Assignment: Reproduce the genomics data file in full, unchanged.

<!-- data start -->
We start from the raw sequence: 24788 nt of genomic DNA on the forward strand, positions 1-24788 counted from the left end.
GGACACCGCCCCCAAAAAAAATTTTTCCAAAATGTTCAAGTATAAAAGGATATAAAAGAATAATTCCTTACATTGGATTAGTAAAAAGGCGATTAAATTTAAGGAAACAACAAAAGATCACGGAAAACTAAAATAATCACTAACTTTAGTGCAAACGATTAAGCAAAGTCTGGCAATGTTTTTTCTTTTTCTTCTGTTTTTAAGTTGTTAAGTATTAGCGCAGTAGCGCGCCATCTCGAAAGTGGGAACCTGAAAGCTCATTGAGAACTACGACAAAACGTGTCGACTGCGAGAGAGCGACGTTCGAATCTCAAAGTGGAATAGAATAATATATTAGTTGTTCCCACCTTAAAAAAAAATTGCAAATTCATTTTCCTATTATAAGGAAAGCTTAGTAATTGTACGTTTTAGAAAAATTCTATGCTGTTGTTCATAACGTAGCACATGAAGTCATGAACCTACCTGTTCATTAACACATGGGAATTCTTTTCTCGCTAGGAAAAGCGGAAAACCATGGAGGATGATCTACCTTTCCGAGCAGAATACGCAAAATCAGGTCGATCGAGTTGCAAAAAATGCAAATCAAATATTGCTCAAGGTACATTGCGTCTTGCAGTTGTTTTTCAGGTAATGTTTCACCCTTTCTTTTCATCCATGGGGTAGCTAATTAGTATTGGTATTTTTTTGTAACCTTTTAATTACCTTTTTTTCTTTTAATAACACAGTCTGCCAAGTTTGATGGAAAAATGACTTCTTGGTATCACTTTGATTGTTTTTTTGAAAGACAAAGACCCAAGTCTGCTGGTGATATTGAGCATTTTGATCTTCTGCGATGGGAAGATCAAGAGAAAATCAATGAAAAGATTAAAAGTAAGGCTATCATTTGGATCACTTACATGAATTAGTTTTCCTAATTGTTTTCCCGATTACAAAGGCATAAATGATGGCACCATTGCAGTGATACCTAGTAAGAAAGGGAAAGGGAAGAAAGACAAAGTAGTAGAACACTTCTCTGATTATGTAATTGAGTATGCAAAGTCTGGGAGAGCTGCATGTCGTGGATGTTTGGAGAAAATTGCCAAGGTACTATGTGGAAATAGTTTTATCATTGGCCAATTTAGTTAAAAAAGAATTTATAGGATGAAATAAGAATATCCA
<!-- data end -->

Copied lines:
We start from the raw sequence: 24788 nt of genomic DNA on the forward strand, positions 1-24788 counted from the left end.
GGACACCGCCCCCAAAAAAAATTTTTCCAAAATGTTCAAGTATAAAAGGATATAAAAGAATAATTCCTTACATTGGATTAGTAAAAAGGCGATTAAATTTAAGGAAACAACAAAAGATCACGGAAAACTAAAATAATCACTAACTTTAGTGCAAACGATTAAGCAAAGTCTGGCAATGTTTTTTCTTTTTCTTCTGTTTTTAAGTTGTTAAGTATTAGCGCAGTAGCGCGCCATCTCGAAAGTGGGAACCTGAAAGCTCATTGAGAACTACGACAAAACGTGTCGACTGCGAGAGAGCGACGTTCGAATCTCAAAGTGGAATAGAATAATATATTAGTTGTTCCCACCTTAAAAAAAAATTGCAAATTCATTTTCCTATTATAAGGAAAGCTTAGTAATTGTACGTTTTAGAAAAATTCTATGCTGTTGTTCATAACGTAGCACATGAAGTCATGAACCTACCTGTTCATTAACACATGGGAATTCTTTTCTCGCTAGGAAAAGCGGAAAACCATGGAGGATGATCTACCTTTCCGAGCAGAATACGCAAAATCAGGTCGATCGAGTTGCAAAAAATGCAAATCAAATATTGCTCAAGGTACATTGCGTCTTGCAGTTGTTTTTCAGGTAATGTTTCACCCTTTCTTTTCATCCATGGGGTAGCTAATTAGTATTGGTATTTTTTTGTAACCTTTTAATTACCTTTTTTTCTTTTAATAACACAGTCTGCCAAGTTTGATGGAAAAATGACTTCTTGGTATCACTTTGATTGTTTTTTTGAAAGACAAAGACCCAAGTCTGCTGGTGATATTGAGCATTTTGATCTTCTGCGATGGGAAGATCAAGAGAAAATCAATGAAAAGATTAAAAGTAAGGCTATCATTTGGATCACTTACATGAATTAGTTTTCCTAATTGTTTTCCCGATTACAAAGGCATAAATGATGGCACCATTGCAGTGATACCTAGTAAGAAAGGGAAAGGGAAGAAAGACAAAGTAGTAGAACACTTCTCTGATTATGTAATTGAGTATGCAAAGTCTGGGAGAGCTGCATGTCGTGGATGTTTGGAGAAAATTGCCAAGGTACTATGTGGAAATAGTTTTATCATTGGCCAATTTAGTTAAAAAAGAATTTATAGGATGAAATAAGAATATCCA